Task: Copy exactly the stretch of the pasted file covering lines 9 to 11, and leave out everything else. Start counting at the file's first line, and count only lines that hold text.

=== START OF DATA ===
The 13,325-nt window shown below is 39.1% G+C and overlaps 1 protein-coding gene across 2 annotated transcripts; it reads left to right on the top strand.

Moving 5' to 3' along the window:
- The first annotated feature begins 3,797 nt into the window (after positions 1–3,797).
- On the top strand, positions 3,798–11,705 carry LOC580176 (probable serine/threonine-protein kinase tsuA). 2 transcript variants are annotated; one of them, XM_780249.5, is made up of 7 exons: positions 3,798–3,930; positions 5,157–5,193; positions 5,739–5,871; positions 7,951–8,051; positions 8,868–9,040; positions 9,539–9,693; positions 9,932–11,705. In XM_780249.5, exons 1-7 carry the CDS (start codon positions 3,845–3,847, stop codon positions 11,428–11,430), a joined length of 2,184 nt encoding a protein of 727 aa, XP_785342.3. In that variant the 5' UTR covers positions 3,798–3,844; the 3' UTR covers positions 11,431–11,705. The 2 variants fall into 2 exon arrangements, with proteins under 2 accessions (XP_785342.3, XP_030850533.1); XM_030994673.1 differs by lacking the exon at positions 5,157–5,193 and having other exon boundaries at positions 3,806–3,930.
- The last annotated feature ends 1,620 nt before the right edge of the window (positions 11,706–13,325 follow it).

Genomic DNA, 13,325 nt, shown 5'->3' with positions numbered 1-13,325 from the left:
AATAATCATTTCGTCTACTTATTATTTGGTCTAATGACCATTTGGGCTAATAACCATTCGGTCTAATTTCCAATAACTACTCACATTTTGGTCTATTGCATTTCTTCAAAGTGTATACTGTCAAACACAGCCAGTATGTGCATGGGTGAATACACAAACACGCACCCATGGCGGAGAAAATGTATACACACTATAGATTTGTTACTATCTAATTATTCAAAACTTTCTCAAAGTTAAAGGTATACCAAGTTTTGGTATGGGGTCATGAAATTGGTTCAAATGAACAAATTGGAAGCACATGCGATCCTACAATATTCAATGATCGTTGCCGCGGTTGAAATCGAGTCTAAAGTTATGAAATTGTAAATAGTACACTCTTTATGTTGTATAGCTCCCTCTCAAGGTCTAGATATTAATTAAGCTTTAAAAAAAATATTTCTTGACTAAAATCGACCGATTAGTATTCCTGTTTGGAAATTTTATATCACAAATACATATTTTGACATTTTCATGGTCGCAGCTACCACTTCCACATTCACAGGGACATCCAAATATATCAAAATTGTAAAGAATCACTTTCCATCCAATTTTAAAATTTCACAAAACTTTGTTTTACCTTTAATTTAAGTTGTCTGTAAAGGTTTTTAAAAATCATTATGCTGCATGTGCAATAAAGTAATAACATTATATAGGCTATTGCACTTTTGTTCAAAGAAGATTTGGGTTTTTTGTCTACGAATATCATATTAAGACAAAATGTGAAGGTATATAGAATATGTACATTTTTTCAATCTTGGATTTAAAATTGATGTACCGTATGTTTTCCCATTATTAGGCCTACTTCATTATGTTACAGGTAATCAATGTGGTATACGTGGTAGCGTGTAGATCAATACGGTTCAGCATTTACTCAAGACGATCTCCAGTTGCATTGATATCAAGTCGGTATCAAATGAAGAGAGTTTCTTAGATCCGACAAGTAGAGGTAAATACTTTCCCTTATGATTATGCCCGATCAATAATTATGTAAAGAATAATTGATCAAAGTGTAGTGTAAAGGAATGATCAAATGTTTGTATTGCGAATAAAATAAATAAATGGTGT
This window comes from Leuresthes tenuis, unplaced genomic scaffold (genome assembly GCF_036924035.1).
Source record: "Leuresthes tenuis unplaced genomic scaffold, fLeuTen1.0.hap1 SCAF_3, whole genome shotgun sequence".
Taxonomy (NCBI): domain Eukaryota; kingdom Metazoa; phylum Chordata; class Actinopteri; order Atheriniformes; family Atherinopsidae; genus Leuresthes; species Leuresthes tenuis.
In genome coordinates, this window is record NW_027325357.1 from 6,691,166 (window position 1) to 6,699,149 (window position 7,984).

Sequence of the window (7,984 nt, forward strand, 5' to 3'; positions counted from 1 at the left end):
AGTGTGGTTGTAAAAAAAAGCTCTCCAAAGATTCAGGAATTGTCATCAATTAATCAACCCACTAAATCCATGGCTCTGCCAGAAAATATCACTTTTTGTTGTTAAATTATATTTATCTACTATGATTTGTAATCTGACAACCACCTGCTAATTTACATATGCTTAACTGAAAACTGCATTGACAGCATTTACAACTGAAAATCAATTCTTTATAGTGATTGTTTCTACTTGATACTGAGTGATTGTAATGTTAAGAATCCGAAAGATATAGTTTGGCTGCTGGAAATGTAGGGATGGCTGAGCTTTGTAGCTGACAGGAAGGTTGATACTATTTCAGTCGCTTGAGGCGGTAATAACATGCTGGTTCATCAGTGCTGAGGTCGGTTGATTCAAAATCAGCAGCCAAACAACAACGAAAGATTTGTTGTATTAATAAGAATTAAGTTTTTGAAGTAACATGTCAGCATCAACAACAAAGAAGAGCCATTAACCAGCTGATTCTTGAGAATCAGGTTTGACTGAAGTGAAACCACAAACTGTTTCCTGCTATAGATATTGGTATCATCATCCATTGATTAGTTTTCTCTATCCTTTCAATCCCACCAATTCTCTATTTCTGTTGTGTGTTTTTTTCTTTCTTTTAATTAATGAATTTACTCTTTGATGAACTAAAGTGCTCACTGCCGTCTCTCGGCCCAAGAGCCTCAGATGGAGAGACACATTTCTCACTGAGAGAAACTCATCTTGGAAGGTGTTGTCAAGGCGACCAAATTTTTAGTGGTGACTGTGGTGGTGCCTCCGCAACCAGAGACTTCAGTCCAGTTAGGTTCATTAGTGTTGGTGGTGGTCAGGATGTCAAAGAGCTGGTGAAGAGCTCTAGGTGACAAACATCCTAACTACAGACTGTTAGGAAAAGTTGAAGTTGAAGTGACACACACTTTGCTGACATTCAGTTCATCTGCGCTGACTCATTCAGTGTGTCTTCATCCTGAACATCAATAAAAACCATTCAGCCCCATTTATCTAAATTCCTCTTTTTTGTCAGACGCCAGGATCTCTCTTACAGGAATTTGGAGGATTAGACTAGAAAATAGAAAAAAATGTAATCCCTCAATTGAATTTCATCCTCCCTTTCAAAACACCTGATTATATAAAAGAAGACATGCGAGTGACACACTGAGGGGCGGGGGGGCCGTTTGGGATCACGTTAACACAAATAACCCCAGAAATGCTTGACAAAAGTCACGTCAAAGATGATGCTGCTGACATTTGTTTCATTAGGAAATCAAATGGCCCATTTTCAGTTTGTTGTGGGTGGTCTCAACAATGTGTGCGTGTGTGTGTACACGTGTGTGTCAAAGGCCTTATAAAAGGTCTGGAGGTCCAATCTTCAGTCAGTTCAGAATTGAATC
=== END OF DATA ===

Source record: "Leuresthes tenuis unplaced genomic scaffold, fLeuTen1.0.hap1 SCAF_3, whole genome shotgun sequence".
Taxonomy (NCBI): domain Eukaryota; kingdom Metazoa; phylum Chordata; class Actinopteri; order Atheriniformes; family Atherinopsidae; genus Leuresthes; species Leuresthes tenuis.
In genome coordinates, this window is record NW_027325357.1 from 6,691,166 (window position 1) to 6,699,149 (window position 7,984).